What if America’s Urban Economies Were National Ones?

The U.S. Conference of Mayors released a report this week with some dire conclusions for the nation’s cities: Even the payroll growth that many prognosticators anticipate this year won’t make a dent in double-digit urban unemployment. Half of the 363 biggest metro areas won’t return to their pre-recession jobs levels until 2013 or beyond.

economies_cities.png(Chart: US Conf. of Mayors)

All this despite the fact that those 363 cities accounted for 90 percent of the U.S. gross domestic product (GDP) last year and 86 percent of all jobs.

Looking at the chart at right, the weight of urban contributions is even clearer: the most economically vibrant U.S. city, New York, had a higher productivity rate in 2008 than all but 10 foreign nations.

Going further down this list (to rankings not pictured at right), the transportation contrasts become clearer.

The United Arab Emirates, where Dubai just opened a $7 billion subway line, has a lower GDP than Miami, where transit cuts are a fact of life. Singapore, which boasts a vast rail network, has a lower GDP than Detroit, the only major U.S. city without rapid transit.

Still, as diverting as it may be to compare American cities to their international counterparts, the domestic struggle for better urban transportation planning has less to do with overseas competition and more to do with entrenched bureaucracy.

Transportation Secretary Ray LaHood told the mayors’ group today that he understands the complaints from metro areas that federal stimulus money was siphoned off by state-level politicking and failed to reach cities in sufficient proportions.

"Congress wanted the money out the door within 120 days," LaHood said. "The only way you can do that is through these relationships we have with the [state DOTs]."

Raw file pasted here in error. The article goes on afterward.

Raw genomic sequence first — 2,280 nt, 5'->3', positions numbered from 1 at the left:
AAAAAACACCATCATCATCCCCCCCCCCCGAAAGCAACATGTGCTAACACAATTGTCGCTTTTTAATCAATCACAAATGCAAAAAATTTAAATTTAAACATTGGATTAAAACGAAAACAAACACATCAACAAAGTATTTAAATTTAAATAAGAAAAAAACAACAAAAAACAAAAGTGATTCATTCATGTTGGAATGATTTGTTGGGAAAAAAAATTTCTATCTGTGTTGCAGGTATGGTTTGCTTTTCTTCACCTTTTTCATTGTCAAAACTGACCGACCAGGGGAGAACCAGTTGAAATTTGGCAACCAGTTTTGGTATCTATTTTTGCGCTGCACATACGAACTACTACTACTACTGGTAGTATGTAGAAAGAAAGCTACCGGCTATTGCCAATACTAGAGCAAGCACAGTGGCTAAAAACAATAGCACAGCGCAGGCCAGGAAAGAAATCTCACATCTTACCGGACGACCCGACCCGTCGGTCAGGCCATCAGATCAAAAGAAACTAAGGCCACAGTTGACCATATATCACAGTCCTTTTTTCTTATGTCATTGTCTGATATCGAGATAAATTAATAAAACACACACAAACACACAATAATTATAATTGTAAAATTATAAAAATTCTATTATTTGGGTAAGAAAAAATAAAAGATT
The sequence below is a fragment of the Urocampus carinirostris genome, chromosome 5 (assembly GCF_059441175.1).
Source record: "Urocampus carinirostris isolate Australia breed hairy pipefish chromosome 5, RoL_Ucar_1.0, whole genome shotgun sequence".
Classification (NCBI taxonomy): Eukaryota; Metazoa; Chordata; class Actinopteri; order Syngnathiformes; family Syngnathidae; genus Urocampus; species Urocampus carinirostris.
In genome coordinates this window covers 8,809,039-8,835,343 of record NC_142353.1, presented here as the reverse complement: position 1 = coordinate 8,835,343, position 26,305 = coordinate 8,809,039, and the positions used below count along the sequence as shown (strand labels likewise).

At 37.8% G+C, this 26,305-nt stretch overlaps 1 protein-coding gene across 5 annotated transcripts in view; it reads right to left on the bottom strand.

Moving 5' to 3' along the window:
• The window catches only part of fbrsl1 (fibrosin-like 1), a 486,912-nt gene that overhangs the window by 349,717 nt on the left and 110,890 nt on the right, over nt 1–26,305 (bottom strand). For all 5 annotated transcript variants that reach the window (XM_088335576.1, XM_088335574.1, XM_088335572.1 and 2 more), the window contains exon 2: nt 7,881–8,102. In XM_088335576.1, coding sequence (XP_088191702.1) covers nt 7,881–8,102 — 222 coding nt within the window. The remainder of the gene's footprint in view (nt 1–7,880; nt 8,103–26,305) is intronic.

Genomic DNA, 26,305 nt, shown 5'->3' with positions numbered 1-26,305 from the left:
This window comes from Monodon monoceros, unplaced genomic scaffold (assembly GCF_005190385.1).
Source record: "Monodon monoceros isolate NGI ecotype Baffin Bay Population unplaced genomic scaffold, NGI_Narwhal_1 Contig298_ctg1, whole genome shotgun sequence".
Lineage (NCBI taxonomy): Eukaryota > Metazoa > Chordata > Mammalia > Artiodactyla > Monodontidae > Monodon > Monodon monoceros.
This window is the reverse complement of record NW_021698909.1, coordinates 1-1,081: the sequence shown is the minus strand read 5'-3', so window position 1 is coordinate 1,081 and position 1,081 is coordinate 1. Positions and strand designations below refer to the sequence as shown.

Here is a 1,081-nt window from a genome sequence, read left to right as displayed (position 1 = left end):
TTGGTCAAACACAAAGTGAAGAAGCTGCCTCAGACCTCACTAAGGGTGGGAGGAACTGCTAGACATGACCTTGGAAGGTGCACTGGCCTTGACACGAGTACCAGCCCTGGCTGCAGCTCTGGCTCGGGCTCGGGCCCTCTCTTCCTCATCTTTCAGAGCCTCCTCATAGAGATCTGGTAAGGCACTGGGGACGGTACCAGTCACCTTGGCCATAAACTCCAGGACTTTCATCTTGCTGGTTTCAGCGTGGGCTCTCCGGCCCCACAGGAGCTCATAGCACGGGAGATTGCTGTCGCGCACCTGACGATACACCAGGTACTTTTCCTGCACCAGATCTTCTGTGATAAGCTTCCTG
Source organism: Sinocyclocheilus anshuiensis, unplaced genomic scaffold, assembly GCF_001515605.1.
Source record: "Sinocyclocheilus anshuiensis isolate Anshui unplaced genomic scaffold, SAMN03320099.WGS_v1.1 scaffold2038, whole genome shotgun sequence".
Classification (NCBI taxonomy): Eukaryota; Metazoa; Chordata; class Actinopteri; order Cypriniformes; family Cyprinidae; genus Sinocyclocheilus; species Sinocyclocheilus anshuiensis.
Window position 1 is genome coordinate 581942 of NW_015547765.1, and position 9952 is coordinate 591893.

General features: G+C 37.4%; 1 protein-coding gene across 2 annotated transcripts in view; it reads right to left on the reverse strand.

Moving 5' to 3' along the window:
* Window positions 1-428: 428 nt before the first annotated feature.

To better meet urban needs in a jobs bill that "will be structured pretty much the same way the current one is," LaHood added, he is pressing for a larger infusion for TIGER (Transportation Investment Generating Economic Recovery), the stimulus’ merit-based grant program where metro areas can apply directly for federal transport aid.

"It’s the one way that cities can have direct access to the money without going through anyone else," he explained to the mayors.

Still, the heartening prospects of extra TIGER money may not salve the transportation funding gaps developing in many large cities. The mayors’ group reported that of the 85 biggest metro areas, 35 are dealing with double-digit unemployment and getting proportionately less transportation aid from the state DOT than they contribute to the state economically.

Among those cities getting super-shortchanged: Los Angeles, Atlanta, Detroit, Miami, Chicago — and Portland.

6 thoughts on What if America’s Urban Economies Were National Ones?

  1. Maybe one of the reasons we are richer is we create fewer inefficiences by spending money subsidizing rail programs and such?

  2. Did I miss something? Reads, reads, reads. Nope. There’s a convention in writing regarding acronyms. They’re explained when introduced. TIGER, Transportation Investment Generating Economic Recovery.

  3. It’d be even better if the transit money actually went to…transit, instead of public workers’ pensions & health care benefits that are far superior to anyone in the private sector. Not to mention massive costs built into the building & maintenance of transit thanks to union work rules. So, for a lot of money spent on transit in the cities, we get buses that come once an hour if the driver feels like showing up (check on MUNI in SF), but at least that driver has complete job security, a $60,000/year wage, and a $50,000/year pension for life when he retires at …50. Never mind his multi-thousand dollar annual health care benefit.

  4. Detroit the only major city without rapid transit? are you counting Houston’s one trick pony light rail line as “rapid transit”?

  5. Very interesting chart — I would like to see individual US states inserted, as well as the European Community.

    One of my favorite maps is an outline map of the US, just showing the state borders, but instead of the name of each state written-in, there is the name of a country whose GDP is roughly the same as that state. Russia, for example, is New Jersey.

    It puts supposed world threats into perspective. Russia, which has essentially no allies, vs. the US, Canada, the European Community, and Japan, is overmatched by a factor of some 20 times.

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